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- Subject: Re: NaNs etc. once again. Was: Re: 5.1 and vc6
- From: David Burgess <dburgess@...>
- Date: Sun, 6 Mar 2005 12:07:05 +1000
I think Roberto is correct in saying that this is an user implemetation
issue. I do not think you will find a generic solution. I have used used
brain dead systems that never generate NAN and INF but unconditonally
throw exceptions. In environments like this, adding constants to Lua
would not achieve much.
DB
On Sat, 5 Mar 2005 12:55:32 -0500, Rici Lake <lua@ricilake.net> wrote:
>
> On 5-Mar-05, at 6:01 AM, Wim Couwenberg wrote:
>
> > Another thing, related to the recent NaN discussion: the runtime libs
> > of vc6 are broken in the sense that x ~= x is *false* for x a NaN. In
> > fact x == y is *true* if either one of x or y is NaN. vc7 fixed this
> > bug. In vc6 there is an _isnan function available in float.h or you
> > could do something like
> >
> > if x == 1 and x == 2 then ... -- x is NaN
>
> I found the following on google, which I haven't verified (since I
> don't have icc) but it demonstrates how difficult this sort of thing
> can be:
>
> --------------------------
>
> #include <stdio.h>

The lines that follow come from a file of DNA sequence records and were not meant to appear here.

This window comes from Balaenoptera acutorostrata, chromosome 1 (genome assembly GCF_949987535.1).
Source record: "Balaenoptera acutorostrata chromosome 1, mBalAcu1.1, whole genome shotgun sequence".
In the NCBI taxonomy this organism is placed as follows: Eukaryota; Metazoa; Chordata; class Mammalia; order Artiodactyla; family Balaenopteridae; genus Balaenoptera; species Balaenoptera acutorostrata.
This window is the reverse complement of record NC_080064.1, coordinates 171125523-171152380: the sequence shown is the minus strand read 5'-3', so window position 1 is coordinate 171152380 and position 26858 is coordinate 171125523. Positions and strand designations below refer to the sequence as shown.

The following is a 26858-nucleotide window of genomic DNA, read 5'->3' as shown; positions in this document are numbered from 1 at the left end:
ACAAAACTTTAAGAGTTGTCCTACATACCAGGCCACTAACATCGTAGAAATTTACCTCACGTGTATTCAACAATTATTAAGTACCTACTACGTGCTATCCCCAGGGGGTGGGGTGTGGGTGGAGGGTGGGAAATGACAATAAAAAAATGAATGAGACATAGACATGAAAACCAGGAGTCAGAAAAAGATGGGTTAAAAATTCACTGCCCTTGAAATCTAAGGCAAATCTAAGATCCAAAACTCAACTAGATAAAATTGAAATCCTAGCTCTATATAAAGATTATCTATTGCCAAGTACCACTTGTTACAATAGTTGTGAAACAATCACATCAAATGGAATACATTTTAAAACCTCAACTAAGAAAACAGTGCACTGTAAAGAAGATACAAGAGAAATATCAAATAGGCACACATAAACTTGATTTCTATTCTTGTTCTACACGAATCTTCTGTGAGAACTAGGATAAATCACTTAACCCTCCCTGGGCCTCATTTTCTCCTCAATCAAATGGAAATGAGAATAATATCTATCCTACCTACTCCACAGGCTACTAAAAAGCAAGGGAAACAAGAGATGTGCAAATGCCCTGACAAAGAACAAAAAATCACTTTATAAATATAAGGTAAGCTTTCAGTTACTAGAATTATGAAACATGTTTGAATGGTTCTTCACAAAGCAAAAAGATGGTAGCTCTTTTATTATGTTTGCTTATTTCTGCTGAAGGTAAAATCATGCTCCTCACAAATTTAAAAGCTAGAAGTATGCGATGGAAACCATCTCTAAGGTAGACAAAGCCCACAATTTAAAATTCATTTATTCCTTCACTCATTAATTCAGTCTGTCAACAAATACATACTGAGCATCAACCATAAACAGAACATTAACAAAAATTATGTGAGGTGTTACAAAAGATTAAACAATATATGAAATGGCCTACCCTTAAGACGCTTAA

> #include <math.h>
>
> int main(int argc, char * argv)
> {
> double i = NAN;
>
> printf ("The numbers are %s\n", (i == i) ? "equal" : "different");
> return 0;
> }
>
> Some results:
> $ gcc -o ieee -std=c99 ieee.c && ./ieee
> The numbers are different
> $ gcc -o ieee -std=c99 -ffast-math ieee.c && ./ieee
> The numbers are equal
> $ icc -o ieee ieee.c && ./ieee
> The numbers are equal
> $ icc -o ieee -ansi ieee.c && ./ieee
> The numbers are different
>
> ------------------------------------
>
> It is probably impossible for a cross-platform scripting language to
> cope with all the variations of floating-point (non-)support.
> Nonetheless, I think there are a couple of things which would go a long
> way.
>
> First would be the convention that a NaN (if the underlying
> architecture supports it) tests false, and ideally, that using nil in
> an arithmetic operation has the same result as if it were NaN. This
> would allow programs to test for NaN in a reasonably obvious way, and
> also allow arithmetic functions to return a NaN-like object, without
> much dependency on the underlying architecture.
>
> Second would be the inclusion of infinity-like constants in the math
> library (which I would call infinity rather than HUGE_VAL, but maybe
> that's just me) which would at least have the appropriate behaviour
> with math.max and math.min.
>
>